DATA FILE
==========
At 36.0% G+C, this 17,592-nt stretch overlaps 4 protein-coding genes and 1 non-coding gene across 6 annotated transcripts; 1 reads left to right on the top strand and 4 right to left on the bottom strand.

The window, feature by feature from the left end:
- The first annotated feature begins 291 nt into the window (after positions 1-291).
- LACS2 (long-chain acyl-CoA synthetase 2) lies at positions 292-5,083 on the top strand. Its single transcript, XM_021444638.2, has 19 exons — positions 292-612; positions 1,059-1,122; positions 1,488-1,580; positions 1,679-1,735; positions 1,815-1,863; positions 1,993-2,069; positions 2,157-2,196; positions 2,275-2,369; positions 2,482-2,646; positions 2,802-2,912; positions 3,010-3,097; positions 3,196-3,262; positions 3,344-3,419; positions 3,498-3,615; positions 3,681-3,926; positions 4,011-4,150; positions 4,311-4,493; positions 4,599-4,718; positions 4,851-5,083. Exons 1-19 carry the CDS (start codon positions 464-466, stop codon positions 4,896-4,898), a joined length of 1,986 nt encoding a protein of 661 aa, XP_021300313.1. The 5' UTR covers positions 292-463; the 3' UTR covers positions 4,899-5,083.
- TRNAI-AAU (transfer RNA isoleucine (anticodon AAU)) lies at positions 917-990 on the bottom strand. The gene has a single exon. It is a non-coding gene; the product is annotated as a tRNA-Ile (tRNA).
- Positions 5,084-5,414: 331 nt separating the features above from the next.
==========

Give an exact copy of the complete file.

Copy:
At 36.0% G+C, this 17,592-nt stretch overlaps 4 protein-coding genes and 1 non-coding gene across 6 annotated transcripts; 1 reads left to right on the top strand and 4 right to left on the bottom strand.

The window, feature by feature from the left end:
- The first annotated feature begins 291 nt into the window (after positions 1-291).
- LACS2 (long-chain acyl-CoA synthetase 2) lies at positions 292-5,083 on the top strand. Its single transcript, XM_021444638.2, has 19 exons — positions 292-612; positions 1,059-1,122; positions 1,488-1,580; positions 1,679-1,735; positions 1,815-1,863; positions 1,993-2,069; positions 2,157-2,196; positions 2,275-2,369; positions 2,482-2,646; positions 2,802-2,912; positions 3,010-3,097; positions 3,196-3,262; positions 3,344-3,419; positions 3,498-3,615; positions 3,681-3,926; positions 4,011-4,150; positions 4,311-4,493; positions 4,599-4,718; positions 4,851-5,083. Exons 1-19 carry the CDS (start codon positions 464-466, stop codon positions 4,896-4,898), a joined length of 1,986 nt encoding a protein of 661 aa, XP_021300313.1. The 5' UTR covers positions 292-463; the 3' UTR covers positions 4,899-5,083.
- TRNAI-AAU (transfer RNA isoleucine (anticodon AAU)) lies at positions 917-990 on the bottom strand. The gene has a single exon. It is a non-coding gene; the product is annotated as a tRNA-Ile (tRNA).
- Positions 5,084-5,414: 331 nt separating the features above from the next.